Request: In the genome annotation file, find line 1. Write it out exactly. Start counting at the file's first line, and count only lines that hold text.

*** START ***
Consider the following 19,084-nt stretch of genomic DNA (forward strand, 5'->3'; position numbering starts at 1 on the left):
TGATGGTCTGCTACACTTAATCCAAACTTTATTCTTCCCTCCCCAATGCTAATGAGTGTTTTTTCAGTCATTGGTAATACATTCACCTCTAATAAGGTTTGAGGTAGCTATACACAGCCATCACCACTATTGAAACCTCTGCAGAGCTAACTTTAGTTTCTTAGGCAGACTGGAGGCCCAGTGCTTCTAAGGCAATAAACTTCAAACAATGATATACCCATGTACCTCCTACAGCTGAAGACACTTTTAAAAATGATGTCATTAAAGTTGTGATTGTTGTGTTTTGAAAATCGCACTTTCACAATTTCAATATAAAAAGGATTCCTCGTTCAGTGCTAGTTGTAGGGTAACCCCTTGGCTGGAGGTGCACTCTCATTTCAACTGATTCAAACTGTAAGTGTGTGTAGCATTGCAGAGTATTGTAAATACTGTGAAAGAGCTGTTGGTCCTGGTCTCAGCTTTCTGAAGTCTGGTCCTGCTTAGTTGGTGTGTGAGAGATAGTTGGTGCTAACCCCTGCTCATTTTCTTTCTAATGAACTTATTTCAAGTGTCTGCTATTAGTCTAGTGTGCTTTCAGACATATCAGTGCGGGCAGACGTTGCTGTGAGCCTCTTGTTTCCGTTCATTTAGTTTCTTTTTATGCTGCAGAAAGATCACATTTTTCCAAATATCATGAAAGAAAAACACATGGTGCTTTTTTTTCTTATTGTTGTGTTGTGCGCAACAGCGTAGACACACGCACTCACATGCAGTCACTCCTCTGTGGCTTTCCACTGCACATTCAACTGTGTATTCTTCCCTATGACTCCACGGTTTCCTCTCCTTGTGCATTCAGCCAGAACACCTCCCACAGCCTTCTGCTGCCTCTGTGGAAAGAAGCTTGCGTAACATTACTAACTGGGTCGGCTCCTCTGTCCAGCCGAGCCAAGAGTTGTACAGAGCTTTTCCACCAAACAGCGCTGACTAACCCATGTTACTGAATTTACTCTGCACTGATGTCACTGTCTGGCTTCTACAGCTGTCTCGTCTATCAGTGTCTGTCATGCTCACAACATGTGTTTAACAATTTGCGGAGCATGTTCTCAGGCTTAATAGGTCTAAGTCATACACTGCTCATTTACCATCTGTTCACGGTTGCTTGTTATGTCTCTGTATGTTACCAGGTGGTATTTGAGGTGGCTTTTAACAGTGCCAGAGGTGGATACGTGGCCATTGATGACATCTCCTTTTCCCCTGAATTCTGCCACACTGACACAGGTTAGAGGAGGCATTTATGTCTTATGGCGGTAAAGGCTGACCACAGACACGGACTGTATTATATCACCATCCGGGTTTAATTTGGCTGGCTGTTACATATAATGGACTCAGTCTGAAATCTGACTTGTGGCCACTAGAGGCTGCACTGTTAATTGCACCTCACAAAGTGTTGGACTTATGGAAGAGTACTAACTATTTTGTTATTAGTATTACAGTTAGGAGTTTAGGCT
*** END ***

Consider the following 19,084-nt stretch of genomic DNA (forward strand, 5'->3'; position numbering starts at 1 on the left):